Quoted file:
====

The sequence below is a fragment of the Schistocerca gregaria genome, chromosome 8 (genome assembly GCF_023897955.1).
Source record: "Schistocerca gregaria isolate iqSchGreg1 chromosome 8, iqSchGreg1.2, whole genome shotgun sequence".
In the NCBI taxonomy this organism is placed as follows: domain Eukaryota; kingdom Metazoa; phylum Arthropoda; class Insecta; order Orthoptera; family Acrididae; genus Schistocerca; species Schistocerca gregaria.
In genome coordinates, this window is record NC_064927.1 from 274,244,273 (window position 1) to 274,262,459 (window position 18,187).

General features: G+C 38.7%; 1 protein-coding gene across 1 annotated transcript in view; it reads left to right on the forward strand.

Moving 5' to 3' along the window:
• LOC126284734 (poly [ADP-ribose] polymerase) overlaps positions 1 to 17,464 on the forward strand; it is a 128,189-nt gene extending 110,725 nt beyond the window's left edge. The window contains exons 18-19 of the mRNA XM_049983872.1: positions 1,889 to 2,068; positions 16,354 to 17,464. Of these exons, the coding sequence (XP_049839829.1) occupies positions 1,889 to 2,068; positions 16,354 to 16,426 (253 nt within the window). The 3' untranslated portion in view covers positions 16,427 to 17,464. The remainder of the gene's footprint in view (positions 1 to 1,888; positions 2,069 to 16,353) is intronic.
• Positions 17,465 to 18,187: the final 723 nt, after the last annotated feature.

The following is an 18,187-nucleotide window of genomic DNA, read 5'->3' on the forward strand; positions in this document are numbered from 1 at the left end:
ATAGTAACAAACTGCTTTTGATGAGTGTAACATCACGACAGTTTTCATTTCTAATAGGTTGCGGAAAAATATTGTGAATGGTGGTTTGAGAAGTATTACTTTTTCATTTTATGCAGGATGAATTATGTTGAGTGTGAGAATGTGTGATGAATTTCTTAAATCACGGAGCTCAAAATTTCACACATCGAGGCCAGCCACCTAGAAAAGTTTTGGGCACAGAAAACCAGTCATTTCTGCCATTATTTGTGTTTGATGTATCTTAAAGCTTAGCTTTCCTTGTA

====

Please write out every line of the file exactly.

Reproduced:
The sequence below is a fragment of the Schistocerca gregaria genome, chromosome 8 (genome assembly GCF_023897955.1).
Source record: "Schistocerca gregaria isolate iqSchGreg1 chromosome 8, iqSchGreg1.2, whole genome shotgun sequence".
In the NCBI taxonomy this organism is placed as follows: domain Eukaryota; kingdom Metazoa; phylum Arthropoda; class Insecta; order Orthoptera; family Acrididae; genus Schistocerca; species Schistocerca gregaria.
In genome coordinates, this window is record NC_064927.1 from 274,244,273 (window position 1) to 274,262,459 (window position 18,187).

General features: G+C 38.7%; 1 protein-coding gene across 1 annotated transcript in view; it reads left to right on the forward strand.

Moving 5' to 3' along the window:
• LOC126284734 (poly [ADP-ribose] polymerase) overlaps positions 1 to 17,464 on the forward strand; it is a 128,189-nt gene extending 110,725 nt beyond the window's left edge. The window contains exons 18-19 of the mRNA XM_049983872.1: positions 1,889 to 2,068; positions 16,354 to 17,464. Of these exons, the coding sequence (XP_049839829.1) occupies positions 1,889 to 2,068; positions 16,354 to 16,426 (253 nt within the window). The 3' untranslated portion in view covers positions 16,427 to 17,464. The remainder of the gene's footprint in view (positions 1 to 1,888; positions 2,069 to 16,353) is intronic.
• Positions 17,465 to 18,187: the final 723 nt, after the last annotated feature.

The following is an 18,187-nucleotide window of genomic DNA, read 5'->3' on the forward strand; positions in this document are numbered from 1 at the left end:
ATAGTAACAAACTGCTTTTGATGAGTGTAACATCACGACAGTTTTCATTTCTAATAGGTTGCGGAAAAATATTGTGAATGGTGGTTTGAGAAGTATTACTTTTTCATTTTATGCAGGATGAATTATGTTGAGTGTGAGAATGTGTGATGAATTTCTTAAATCACGGAGCTCAAAATTTCACACATCGAGGCCAGCCACCTAGAAAAGTTTTGGGCACAGAAAACCAGTCATTTCTGCCATTATTTGTGTTTGATGTATCTTAAAGCTTAGCTTTCCTTGTA